Euro 2012 begins group play in Ukraine and Poland June 8, and the big tournament is sure to draw worldwide attention to the host countries. As an American who frequently travels to Ukraine, I’ve put together some insights for fans to ponder particular to that country. Whether you are going to Ukraine for any games or just watching from home, these 10 interesting facts for fans will enlighten you.
The vuvuzela meets the zozulica
Remember that constant drone for the 2010 World Cup matches in South Africa? The vuvuzela drew the ire of fans around the world, and is banned in many leagues. If the buzzing horn wasn’t your pleasure, perhaps you’ll like the zozulica. The traditional folk instrument can play melodies, but is still likely to leave a bad taste if used in big numbers. Listen to a sample here.
Ukraine midfielder Anatoliy Tymoschuk has worn the same t-shirt under his playing jersey for 10 years out of superstition. He wears the no. 44, and once tried to buy a flat on the 44th floor of a building. There are quite a few superstitions in Ukraine, but they aren’t the only fans with them.
Some fans of Bayern Munich, who lost the Champions League final to Chelsea, are blaming Tymoschuk. He touched the trophy before the game, unleashing the “curse of the Champions League.”
Concerns over racism are overblown
While there are racist soccer hooligans in the country, don’t expect them to be very visible during Euro 2012. The games should go off without ugly events, with the results being the world is pleasantly surprised and the Ukrainian fans have reasons to be proud. Reports suggesting a big problem are giving in to sensationalism.
It’s not “The” Ukraine
If you want to come off as uninformed, call the country “The” Ukraine. It makes no more sense than saying “The” California or “The” France. Call the country Ukraine, plain and simple.
Kiev is full of history
The Capital city is an amazing place to explore a rich history. It’s where Russian Orthodoxy began, and it’s been at the crossroads of Eastern Europe for hundreds of years. That of course means conflict as much as culture. The city and region suffered mightily first under the thumb of Stalin and later through the ravages of WW II. Kiev and it’s people survive, and are on the cusp of becoming one of Europe’s great emerging cities.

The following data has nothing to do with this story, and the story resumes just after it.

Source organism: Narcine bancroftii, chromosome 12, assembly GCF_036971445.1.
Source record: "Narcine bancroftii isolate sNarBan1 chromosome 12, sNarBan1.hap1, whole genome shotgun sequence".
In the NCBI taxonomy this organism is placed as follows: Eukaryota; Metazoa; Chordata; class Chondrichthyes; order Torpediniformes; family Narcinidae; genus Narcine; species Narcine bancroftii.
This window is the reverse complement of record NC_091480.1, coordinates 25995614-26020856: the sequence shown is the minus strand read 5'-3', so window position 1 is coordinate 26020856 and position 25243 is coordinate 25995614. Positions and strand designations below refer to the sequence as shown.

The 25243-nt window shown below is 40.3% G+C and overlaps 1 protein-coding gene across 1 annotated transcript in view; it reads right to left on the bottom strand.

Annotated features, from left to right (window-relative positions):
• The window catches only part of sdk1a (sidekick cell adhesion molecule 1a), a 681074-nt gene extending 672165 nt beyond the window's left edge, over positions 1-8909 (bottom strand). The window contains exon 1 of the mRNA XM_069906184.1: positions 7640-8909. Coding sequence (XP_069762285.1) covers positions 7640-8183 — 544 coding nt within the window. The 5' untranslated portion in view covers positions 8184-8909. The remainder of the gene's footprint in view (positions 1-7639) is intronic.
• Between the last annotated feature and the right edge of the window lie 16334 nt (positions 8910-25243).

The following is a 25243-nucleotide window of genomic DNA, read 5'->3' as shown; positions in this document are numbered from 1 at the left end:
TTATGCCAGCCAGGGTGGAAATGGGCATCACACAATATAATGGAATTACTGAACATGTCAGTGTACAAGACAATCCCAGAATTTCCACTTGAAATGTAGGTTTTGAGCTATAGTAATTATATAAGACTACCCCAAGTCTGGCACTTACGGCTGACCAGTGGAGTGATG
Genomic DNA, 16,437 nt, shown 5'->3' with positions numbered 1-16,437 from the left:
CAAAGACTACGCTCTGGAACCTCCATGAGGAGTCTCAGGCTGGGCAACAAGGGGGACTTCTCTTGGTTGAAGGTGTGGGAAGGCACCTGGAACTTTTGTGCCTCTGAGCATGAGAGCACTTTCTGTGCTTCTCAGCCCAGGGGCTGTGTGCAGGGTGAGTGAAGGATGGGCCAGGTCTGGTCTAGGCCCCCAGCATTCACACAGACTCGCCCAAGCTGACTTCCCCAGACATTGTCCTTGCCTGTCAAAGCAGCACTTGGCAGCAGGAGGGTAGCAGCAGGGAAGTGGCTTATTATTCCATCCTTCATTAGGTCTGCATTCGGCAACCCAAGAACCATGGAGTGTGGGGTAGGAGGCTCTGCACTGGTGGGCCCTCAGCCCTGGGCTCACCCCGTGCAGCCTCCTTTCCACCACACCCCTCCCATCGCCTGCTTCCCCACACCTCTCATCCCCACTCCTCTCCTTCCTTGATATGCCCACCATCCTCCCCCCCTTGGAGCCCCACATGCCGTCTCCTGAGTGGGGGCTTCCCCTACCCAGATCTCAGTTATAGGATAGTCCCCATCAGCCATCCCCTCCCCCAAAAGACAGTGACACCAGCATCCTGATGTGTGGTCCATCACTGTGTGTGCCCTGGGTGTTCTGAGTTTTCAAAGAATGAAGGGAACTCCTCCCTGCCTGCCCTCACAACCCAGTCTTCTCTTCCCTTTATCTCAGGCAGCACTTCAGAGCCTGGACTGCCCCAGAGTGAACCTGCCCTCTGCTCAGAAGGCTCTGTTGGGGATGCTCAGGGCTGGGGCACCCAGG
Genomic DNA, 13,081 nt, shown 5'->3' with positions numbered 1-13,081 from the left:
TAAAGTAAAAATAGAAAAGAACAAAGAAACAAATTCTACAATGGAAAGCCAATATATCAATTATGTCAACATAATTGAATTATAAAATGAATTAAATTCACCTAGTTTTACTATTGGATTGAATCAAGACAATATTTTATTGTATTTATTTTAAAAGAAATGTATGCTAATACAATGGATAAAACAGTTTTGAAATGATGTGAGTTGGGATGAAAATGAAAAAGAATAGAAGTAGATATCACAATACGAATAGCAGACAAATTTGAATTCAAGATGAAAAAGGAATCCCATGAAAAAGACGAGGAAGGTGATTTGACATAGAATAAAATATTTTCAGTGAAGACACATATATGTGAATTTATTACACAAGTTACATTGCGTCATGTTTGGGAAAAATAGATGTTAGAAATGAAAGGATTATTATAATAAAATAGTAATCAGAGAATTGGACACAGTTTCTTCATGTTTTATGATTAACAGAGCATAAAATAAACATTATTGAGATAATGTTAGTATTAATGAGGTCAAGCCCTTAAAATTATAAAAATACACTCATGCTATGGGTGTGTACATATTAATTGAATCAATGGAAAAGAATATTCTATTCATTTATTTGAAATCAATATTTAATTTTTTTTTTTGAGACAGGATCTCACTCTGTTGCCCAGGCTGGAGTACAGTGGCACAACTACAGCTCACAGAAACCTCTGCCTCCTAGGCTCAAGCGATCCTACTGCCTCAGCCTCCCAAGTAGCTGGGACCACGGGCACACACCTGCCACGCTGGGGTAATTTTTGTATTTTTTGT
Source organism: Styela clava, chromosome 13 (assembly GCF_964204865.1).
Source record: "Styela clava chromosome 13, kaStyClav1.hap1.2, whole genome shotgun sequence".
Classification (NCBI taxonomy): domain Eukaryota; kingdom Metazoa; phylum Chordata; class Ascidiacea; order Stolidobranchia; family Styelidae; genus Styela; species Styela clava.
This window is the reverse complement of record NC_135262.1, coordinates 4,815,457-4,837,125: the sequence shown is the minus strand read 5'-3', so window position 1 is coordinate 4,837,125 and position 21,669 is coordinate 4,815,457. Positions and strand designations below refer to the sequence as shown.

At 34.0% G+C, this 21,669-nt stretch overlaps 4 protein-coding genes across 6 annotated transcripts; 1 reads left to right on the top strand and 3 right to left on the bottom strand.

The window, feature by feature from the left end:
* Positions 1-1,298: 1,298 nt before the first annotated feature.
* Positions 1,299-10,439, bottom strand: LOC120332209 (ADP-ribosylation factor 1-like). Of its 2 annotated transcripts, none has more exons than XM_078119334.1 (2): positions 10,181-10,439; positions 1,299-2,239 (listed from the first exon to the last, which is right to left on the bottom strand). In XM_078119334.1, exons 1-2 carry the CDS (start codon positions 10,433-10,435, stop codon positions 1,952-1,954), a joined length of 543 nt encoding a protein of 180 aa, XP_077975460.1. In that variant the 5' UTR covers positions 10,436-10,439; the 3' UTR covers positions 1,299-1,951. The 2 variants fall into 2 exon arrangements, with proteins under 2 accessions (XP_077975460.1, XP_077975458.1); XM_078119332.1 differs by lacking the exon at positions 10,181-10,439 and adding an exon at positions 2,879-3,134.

The women’s rights group Femen is targeting Euro 2012 as a platform for protests. They have drawn worldwide attention by protesting with their tops off. The group has been very open about their intentions to launch protests at every opportunity during Euro 2012, and will surely draw cameras when they do.
Transformation of Lviv
Of all the upgrades to infrastructure in Ukraine, the transformation of Lviv is the most dramatic. A new airport, top-line stadium, and high-speed rail are only the most obvious. New hotels, restaurants, and pubs blend in with ancient history.
Will Andriy Shevchenko start?
The 35-year-old is a legend in Ukrainian soccer, and the sport in general. He has put off retirement to play in Euro 2012, and has indicated he wouldn’t mind being a substitute. He has 107 caps and 46 goals for Ukraine, but this will be his first European Championship. The other available forwards are younger and perhaps more able to run the field, but don’t be surprised to see Shevchenko get some starts.
Olympic Stadium, Donbass Arena, Metalist Stadium
The other venues for the tournament are top-notch. The reconstructed Olympic Stadium in Kiev brings history melded with modern amenities. Donbass Arena in Donetsk, built in 2009, is considered one of the best in Europe. The home pitch of FC Shakhtar Donetsk will prove to be an impressive tournament site. Metalist Stadium in Kharkiv has undergone major renovations and is also ready to host.
Unfortunately, Ukrainian politics are a mess. If you are going to the matches or watching at home, expect to see some protests. The most heated will be centered around the jailing of opposition leader Yulia Tymoshenko, who is widely regarded as a political prisoner. Hopefully, international pressure can help lead to her release.